Tim Mak, 17, a Jr. Commissioner with Keep Islip Clean,...

Tim Mak, 17, a Jr. Commissioner with Keep Islip Clean, pulls Iris, an invasive species, from the pond at the Seatuck Environmental Association in Islip, May 26, 2022. Credit: Johnny Milano/JOHNNY MILANO

Long Island will receive more than 10% of nearly $3 million in grants issued across the state to reduce the negative impacts of invasive species of plants and pests in its communities, waterways, fields and forests, state officials announced Wednesday.

Gov. Kathy Hochul announced that $2.9 million in funds would be distributed through 43 projects statewide, including six on Long Island totaling nearly $343,000, as part of the State Department of Environmental Conservation's Invasive Species Grant Program. 

The program provides funding for prevention, early detection, rapid response, research, education, planning and outreach to address aquatic and terrestrial invasive species. Common invasive species in New York include the Asian long-horned beetle, spotted lanternfly, zebra mussels and Eurasian watermilfoil.

“We are committed to protecting New York's waterways, forest lands, and agricultural crops from dangerous invasive species,” Hochul said. “This funding supports projects across the state that will help prevent the spread of invasive species in New York, protecting our natural resources, economy and public health from the negative impacts of this threat.”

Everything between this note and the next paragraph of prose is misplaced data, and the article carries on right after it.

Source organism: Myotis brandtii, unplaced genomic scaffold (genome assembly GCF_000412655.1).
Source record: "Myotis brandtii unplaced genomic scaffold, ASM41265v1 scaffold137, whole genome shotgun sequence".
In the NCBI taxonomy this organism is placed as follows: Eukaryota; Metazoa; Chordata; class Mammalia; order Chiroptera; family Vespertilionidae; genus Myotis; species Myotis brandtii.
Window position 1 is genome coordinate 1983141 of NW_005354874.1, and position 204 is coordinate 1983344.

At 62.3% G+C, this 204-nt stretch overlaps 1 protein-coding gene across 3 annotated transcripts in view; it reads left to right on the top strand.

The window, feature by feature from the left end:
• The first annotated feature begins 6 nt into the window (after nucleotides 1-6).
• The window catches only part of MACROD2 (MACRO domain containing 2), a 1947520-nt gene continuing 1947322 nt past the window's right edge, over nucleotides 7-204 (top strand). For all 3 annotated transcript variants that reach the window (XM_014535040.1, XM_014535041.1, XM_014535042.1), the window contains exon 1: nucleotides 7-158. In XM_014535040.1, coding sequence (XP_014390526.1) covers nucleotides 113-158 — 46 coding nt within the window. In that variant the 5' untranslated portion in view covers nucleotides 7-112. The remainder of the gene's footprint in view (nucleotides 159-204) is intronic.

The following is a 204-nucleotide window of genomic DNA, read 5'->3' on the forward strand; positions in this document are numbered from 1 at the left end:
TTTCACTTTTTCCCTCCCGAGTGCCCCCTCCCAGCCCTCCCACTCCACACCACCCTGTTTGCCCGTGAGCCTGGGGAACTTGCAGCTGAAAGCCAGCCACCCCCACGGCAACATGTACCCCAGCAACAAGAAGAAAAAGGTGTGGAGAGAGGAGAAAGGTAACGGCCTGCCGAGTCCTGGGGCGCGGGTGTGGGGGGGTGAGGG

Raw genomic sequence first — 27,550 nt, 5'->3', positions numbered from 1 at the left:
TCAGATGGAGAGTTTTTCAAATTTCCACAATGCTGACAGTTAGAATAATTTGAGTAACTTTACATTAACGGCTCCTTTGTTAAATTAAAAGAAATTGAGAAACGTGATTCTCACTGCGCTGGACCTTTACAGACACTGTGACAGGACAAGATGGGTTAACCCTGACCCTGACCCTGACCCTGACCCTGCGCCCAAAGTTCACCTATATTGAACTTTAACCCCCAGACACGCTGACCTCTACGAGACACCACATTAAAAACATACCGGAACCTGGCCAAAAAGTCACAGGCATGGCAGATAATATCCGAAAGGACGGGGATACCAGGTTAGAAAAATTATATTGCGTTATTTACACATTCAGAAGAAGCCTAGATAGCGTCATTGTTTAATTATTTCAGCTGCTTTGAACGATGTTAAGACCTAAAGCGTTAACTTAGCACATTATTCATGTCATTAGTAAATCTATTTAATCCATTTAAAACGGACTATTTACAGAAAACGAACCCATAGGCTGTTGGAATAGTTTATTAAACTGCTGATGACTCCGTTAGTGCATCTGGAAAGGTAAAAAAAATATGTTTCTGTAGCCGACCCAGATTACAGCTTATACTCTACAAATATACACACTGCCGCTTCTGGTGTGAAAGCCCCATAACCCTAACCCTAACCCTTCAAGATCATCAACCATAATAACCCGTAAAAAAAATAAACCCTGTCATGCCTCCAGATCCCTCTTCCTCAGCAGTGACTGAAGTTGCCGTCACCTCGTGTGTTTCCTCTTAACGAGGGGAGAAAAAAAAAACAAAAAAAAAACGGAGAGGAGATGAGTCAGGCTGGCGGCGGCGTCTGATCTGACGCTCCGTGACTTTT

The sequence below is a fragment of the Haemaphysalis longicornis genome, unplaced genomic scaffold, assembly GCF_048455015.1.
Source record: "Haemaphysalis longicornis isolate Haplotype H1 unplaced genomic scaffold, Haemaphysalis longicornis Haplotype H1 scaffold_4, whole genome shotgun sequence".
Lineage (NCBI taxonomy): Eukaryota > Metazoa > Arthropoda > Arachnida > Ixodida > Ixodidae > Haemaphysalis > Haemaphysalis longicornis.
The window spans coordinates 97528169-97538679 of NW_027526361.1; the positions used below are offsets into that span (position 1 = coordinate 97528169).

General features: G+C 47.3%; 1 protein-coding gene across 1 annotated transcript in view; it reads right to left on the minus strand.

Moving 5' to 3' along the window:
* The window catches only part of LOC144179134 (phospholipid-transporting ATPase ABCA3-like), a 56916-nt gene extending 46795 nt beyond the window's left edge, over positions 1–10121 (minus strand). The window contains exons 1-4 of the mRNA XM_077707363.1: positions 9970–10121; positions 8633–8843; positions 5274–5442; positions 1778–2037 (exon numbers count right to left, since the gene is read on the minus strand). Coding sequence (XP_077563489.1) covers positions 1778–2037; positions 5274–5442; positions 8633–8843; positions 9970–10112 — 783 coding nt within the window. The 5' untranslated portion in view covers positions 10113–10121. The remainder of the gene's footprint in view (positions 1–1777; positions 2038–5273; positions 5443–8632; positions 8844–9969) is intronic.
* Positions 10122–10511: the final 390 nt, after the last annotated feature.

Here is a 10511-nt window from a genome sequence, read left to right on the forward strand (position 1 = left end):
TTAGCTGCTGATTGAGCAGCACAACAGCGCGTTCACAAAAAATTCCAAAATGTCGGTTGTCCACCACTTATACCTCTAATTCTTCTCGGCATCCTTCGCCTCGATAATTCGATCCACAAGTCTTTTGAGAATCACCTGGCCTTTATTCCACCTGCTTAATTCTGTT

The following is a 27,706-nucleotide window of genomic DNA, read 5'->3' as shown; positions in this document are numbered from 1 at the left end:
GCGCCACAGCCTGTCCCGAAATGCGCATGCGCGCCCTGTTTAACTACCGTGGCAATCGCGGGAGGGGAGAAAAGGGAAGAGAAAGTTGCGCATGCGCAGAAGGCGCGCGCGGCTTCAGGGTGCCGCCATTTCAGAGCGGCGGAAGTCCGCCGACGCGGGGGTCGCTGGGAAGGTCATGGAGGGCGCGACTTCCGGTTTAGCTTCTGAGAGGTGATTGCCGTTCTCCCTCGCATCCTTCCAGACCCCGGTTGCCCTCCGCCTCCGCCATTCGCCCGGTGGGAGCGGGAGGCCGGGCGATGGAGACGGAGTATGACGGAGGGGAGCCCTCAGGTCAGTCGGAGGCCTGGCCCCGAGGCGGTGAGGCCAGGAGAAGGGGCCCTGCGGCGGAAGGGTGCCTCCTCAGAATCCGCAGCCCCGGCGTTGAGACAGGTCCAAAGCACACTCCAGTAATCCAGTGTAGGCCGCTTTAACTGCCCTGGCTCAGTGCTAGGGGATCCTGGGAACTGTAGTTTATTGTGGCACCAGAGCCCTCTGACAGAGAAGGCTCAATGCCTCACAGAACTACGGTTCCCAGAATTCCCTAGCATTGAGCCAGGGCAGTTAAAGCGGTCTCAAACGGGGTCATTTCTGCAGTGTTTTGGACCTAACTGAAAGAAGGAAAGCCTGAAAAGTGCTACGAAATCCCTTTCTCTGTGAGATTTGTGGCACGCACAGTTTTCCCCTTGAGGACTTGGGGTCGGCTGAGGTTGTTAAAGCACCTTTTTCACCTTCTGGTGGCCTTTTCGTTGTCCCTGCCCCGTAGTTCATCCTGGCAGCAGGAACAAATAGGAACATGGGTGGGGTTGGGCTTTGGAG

On Long Island, all six projects are in Suffolk County.

The projects with money for early detection/rapid response and control include:

  • $98,518 to the Seatuck Environmental Association of Islip
  • $93,622 to the Peconic Land Trust of Southampton
  • $65,470 to the Caumsett Foundation of Lloyd Harbor
  • $36,285 to the Landcraft Garden Foundation of Mattituck
  • $25,000 to the Town of Brookhaven and $24,000 to the Town of Southampton for lake management, planning and implementation.

Long Island's haul ranked third among the state's 10 regions, behind the Mid Hudson region, which received more than $600,000 in grant funding and the upstate North Country, which got just over $400,000.

In addition, four projects in Queens, Brooklyn, the Bronx and Manhattan combined to receive nearly $225,000 for invasive species early detection/rapid response and control.

Last summer, both Nassau and Suffolk counties saw a massive influx of spotted lanternfly, the invasive, voracious insect that can destroy certain trees and grapevines, but is harmless to people and pets. In addition, invasive species of plants and trees, such as bamboo, cause harm to local ecosystems. 

“There is no single action that can address the threats invasive pests pose to New York’s environment,” said DEC Commissioner Basil Seggos. “Simultaneous investments in researching control methods, actively managing invasive populations, addressing pathways for spread, and educating the public about invasive species, are essential for mitigation efforts.”


 

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